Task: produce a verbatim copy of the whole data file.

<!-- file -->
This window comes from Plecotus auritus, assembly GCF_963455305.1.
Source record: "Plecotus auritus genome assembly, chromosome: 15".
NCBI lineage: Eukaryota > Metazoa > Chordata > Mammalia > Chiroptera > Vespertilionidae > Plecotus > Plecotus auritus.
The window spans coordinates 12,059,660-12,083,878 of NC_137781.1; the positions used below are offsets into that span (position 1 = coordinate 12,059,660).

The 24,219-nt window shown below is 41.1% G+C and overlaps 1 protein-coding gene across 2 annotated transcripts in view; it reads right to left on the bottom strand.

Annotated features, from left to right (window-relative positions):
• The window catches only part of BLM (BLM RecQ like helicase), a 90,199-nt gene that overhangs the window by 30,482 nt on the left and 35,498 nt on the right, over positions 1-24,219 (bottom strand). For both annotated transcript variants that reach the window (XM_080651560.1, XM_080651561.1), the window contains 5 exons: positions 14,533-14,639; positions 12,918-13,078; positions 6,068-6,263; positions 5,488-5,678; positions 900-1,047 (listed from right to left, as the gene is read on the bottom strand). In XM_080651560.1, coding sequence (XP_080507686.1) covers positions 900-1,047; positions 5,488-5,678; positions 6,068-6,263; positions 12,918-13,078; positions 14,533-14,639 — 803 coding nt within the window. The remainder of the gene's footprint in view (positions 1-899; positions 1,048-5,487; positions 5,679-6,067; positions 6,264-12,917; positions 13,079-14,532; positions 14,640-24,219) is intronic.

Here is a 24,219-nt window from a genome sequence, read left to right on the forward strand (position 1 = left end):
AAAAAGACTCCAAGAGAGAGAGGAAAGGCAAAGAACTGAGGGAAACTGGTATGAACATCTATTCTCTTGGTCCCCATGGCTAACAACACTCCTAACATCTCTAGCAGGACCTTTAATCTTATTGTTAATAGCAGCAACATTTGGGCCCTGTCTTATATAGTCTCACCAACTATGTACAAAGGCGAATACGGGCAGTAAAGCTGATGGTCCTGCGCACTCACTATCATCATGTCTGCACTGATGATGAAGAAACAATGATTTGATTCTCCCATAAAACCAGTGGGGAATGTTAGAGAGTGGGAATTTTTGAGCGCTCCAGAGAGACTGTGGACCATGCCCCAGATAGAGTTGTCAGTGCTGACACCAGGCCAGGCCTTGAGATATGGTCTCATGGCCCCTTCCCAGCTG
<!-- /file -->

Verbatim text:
This window comes from Plecotus auritus, assembly GCF_963455305.1.
Source record: "Plecotus auritus genome assembly, chromosome: 15".
NCBI lineage: Eukaryota > Metazoa > Chordata > Mammalia > Chiroptera > Vespertilionidae > Plecotus > Plecotus auritus.
The window spans coordinates 12,059,660-12,083,878 of NC_137781.1; the positions used below are offsets into that span (position 1 = coordinate 12,059,660).

The 24,219-nt window shown below is 41.1% G+C and overlaps 1 protein-coding gene across 2 annotated transcripts in view; it reads right to left on the bottom strand.

Annotated features, from left to right (window-relative positions):
• The window catches only part of BLM (BLM RecQ like helicase), a 90,199-nt gene that overhangs the window by 30,482 nt on the left and 35,498 nt on the right, over positions 1-24,219 (bottom strand). For both annotated transcript variants that reach the window (XM_080651560.1, XM_080651561.1), the window contains 5 exons: positions 14,533-14,639; positions 12,918-13,078; positions 6,068-6,263; positions 5,488-5,678; positions 900-1,047 (listed from right to left, as the gene is read on the bottom strand). In XM_080651560.1, coding sequence (XP_080507686.1) covers positions 900-1,047; positions 5,488-5,678; positions 6,068-6,263; positions 12,918-13,078; positions 14,533-14,639 — 803 coding nt within the window. The remainder of the gene's footprint in view (positions 1-899; positions 1,048-5,487; positions 5,679-6,067; positions 6,264-12,917; positions 13,079-14,532; positions 14,640-24,219) is intronic.

Here is a 24,219-nt window from a genome sequence, read left to right on the forward strand (position 1 = left end):
AAAAAGACTCCAAGAGAGAGAGGAAAGGCAAAGAACTGAGGGAAACTGGTATGAACATCTATTCTCTTGGTCCCCATGGCTAACAACACTCCTAACATCTCTAGCAGGACCTTTAATCTTATTGTTAATAGCAGCAACATTTGGGCCCTGTCTTATATAGTCTCACCAACTATGTACAAAGGCGAATACGGGCAGTAAAGCTGATGGTCCTGCGCACTCACTATCATCATGTCTGCACTGATGATGAAGAAACAATGATTTGATTCTCCCATAAAACCAGTGGGGAATGTTAGAGAGTGGGAATTTTTGAGCGCTCCAGAGAGACTGTGGACCATGCCCCAGATAGAGTTGTCAGTGCTGACACCAGGCCAGGCCTTGAGATATGGTCTCATGGCCCCTTCCCAGCTG